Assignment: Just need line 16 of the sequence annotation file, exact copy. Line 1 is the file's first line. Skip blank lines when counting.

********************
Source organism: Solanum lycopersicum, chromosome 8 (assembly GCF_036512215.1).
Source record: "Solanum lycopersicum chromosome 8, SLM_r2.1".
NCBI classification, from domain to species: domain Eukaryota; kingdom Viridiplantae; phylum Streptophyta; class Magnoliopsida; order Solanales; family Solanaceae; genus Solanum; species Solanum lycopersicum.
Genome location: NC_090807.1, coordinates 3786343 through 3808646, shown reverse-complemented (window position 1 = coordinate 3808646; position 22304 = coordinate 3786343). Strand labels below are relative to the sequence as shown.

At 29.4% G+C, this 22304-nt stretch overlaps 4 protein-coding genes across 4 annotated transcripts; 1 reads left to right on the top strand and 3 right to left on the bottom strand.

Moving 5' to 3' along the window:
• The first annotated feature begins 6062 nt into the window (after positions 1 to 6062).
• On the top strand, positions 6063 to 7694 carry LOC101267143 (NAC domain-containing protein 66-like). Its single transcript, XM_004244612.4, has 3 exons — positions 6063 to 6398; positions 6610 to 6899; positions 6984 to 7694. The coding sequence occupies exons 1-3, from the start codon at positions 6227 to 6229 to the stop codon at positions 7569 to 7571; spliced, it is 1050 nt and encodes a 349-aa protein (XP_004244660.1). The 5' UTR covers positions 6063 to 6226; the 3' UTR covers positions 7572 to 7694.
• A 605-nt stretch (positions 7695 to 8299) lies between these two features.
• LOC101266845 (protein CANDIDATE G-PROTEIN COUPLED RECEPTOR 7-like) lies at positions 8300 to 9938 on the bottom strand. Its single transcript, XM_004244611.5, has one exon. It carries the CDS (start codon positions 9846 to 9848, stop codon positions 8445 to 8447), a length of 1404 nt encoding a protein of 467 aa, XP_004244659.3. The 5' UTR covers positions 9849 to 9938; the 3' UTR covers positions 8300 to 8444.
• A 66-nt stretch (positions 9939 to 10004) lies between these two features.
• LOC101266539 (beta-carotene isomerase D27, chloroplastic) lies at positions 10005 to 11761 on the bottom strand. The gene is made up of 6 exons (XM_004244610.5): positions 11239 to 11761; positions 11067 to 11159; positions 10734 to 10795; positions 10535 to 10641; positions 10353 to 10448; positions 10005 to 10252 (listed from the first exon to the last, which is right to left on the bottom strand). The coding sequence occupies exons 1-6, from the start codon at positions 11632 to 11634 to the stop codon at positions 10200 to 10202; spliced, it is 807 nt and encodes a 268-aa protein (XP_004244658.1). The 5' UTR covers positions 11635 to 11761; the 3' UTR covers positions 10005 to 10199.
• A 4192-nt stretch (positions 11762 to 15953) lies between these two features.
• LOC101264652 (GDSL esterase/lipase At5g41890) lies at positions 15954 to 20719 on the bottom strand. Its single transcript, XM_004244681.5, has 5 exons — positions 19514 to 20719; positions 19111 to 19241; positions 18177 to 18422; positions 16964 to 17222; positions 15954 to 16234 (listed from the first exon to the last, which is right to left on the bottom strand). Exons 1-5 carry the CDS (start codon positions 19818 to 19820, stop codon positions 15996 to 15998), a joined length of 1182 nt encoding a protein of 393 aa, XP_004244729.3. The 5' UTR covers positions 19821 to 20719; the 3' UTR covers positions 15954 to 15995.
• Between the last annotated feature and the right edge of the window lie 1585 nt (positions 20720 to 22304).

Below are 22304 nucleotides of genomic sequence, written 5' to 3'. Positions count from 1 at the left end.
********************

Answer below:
Below are 22304 nucleotides of genomic sequence, written 5' to 3'. Positions count from 1 at the left end.